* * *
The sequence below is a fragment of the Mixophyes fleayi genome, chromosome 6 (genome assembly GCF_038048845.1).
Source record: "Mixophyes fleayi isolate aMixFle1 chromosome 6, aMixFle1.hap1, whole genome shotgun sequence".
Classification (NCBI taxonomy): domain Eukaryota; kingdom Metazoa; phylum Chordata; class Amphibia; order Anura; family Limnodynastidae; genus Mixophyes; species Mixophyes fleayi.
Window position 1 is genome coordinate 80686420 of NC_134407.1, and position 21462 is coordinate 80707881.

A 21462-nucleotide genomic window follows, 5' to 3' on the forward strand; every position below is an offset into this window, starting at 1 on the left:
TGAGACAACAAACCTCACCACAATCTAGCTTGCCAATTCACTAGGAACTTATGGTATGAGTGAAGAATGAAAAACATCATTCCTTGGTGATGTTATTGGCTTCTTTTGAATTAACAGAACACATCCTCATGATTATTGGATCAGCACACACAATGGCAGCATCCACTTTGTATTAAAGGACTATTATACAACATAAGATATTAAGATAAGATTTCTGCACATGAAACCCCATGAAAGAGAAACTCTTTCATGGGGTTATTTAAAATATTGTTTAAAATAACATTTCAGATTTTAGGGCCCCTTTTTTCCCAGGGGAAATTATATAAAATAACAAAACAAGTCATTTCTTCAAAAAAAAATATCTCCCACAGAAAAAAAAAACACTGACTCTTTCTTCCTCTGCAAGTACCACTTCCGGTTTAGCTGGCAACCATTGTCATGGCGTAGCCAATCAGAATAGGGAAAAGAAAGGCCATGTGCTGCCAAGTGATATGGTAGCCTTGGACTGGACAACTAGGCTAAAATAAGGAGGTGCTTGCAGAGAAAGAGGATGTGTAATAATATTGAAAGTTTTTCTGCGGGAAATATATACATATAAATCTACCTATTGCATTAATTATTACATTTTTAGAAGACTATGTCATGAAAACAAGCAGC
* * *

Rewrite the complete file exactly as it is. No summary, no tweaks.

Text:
The sequence below is a fragment of the Mixophyes fleayi genome, chromosome 6 (genome assembly GCF_038048845.1).
Source record: "Mixophyes fleayi isolate aMixFle1 chromosome 6, aMixFle1.hap1, whole genome shotgun sequence".
Classification (NCBI taxonomy): domain Eukaryota; kingdom Metazoa; phylum Chordata; class Amphibia; order Anura; family Limnodynastidae; genus Mixophyes; species Mixophyes fleayi.
Window position 1 is genome coordinate 80686420 of NC_134407.1, and position 21462 is coordinate 80707881.

A 21462-nucleotide genomic window follows, 5' to 3' on the forward strand; every position below is an offset into this window, starting at 1 on the left:
TGAGACAACAAACCTCACCACAATCTAGCTTGCCAATTCACTAGGAACTTATGGTATGAGTGAAGAATGAAAAACATCATTCCTTGGTGATGTTATTGGCTTCTTTTGAATTAACAGAACACATCCTCATGATTATTGGATCAGCACACACAATGGCAGCATCCACTTTGTATTAAAGGACTATTATACAACATAAGATATTAAGATAAGATTTCTGCACATGAAACCCCATGAAAGAGAAACTCTTTCATGGGGTTATTTAAAATATTGTTTAAAATAACATTTCAGATTTTAGGGCCCCTTTTTTCCCAGGGGAAATTATATAAAATAACAAAACAAGTCATTTCTTCAAAAAAAAATATCTCCCACAGAAAAAAAAAACACTGACTCTTTCTTCCTCTGCAAGTACCACTTCCGGTTTAGCTGGCAACCATTGTCATGGCGTAGCCAATCAGAATAGGGAAAAGAAAGGCCATGTGCTGCCAAGTGATATGGTAGCCTTGGACTGGACAACTAGGCTAAAATAAGGAGGTGCTTGCAGAGAAAGAGGATGTGTAATAATATTGAAAGTTTTTCTGCGGGAAATATATACATATAAATCTACCTATTGCATTAATTATTACATTTTTAGAAGACTATGTCATGAAAACAAGCAGC